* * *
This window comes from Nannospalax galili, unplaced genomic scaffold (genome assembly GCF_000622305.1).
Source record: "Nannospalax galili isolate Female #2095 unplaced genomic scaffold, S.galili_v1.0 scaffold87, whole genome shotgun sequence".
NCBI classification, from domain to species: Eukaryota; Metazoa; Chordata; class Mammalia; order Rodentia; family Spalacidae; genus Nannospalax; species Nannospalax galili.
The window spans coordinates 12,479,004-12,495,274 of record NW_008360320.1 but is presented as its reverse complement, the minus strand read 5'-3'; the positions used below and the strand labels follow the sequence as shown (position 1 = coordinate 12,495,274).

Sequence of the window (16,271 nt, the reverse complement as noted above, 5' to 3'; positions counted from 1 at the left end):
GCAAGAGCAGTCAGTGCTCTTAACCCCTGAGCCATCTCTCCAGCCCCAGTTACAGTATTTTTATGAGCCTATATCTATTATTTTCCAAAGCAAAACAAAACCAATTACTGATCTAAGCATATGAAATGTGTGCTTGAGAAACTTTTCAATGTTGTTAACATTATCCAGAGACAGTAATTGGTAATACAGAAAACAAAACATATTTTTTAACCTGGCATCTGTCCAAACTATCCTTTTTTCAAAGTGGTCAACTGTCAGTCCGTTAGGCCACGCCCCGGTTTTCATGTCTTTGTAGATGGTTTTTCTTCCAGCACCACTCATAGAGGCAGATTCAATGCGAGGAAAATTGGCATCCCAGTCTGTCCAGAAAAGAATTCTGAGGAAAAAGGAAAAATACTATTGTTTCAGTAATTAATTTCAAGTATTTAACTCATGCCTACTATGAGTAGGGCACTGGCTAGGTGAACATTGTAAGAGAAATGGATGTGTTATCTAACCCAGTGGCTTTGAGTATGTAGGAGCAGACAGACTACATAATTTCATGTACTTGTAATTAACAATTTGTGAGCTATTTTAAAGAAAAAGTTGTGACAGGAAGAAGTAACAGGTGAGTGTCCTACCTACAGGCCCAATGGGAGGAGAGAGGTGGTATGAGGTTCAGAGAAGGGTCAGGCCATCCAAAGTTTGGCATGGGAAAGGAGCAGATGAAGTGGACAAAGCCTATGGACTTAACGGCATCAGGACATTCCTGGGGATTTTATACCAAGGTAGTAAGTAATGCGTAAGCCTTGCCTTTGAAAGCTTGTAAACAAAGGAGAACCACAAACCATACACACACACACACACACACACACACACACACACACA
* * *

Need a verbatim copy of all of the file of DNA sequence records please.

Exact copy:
This window comes from Nannospalax galili, unplaced genomic scaffold (genome assembly GCF_000622305.1).
Source record: "Nannospalax galili isolate Female #2095 unplaced genomic scaffold, S.galili_v1.0 scaffold87, whole genome shotgun sequence".
NCBI classification, from domain to species: Eukaryota; Metazoa; Chordata; class Mammalia; order Rodentia; family Spalacidae; genus Nannospalax; species Nannospalax galili.
The window spans coordinates 12,479,004-12,495,274 of record NW_008360320.1 but is presented as its reverse complement, the minus strand read 5'-3'; the positions used below and the strand labels follow the sequence as shown (position 1 = coordinate 12,495,274).

Sequence of the window (16,271 nt, the reverse complement as noted above, 5' to 3'; positions counted from 1 at the left end):
GCAAGAGCAGTCAGTGCTCTTAACCCCTGAGCCATCTCTCCAGCCCCAGTTACAGTATTTTTATGAGCCTATATCTATTATTTTCCAAAGCAAAACAAAACCAATTACTGATCTAAGCATATGAAATGTGTGCTTGAGAAACTTTTCAATGTTGTTAACATTATCCAGAGACAGTAATTGGTAATACAGAAAACAAAACATATTTTTTAACCTGGCATCTGTCCAAACTATCCTTTTTTCAAAGTGGTCAACTGTCAGTCCGTTAGGCCACGCCCCGGTTTTCATGTCTTTGTAGATGGTTTTTCTTCCAGCACCACTCATAGAGGCAGATTCAATGCGAGGAAAATTGGCATCCCAGTCTGTCCAGAAAAGAATTCTGAGGAAAAAGGAAAAATACTATTGTTTCAGTAATTAATTTCAAGTATTTAACTCATGCCTACTATGAGTAGGGCACTGGCTAGGTGAACATTGTAAGAGAAATGGATGTGTTATCTAACCCAGTGGCTTTGAGTATGTAGGAGCAGACAGACTACATAATTTCATGTACTTGTAATTAACAATTTGTGAGCTATTTTAAAGAAAAAGTTGTGACAGGAAGAAGTAACAGGTGAGTGTCCTACCTACAGGCCCAATGGGAGGAGAGAGGTGGTATGAGGTTCAGAGAAGGGTCAGGCCATCCAAAGTTTGGCATGGGAAAGGAGCAGATGAAGTGGACAAAGCCTATGGACTTAACGGCATCAGGACATTCCTGGGGATTTTATACCAAGGTAGTAAGTAATGCGTAAGCCTTGCCTTTGAAAGCTTGTAAACAAAGGAGAACCACAAACCATACACACACACACACACACACACACACACACACACACA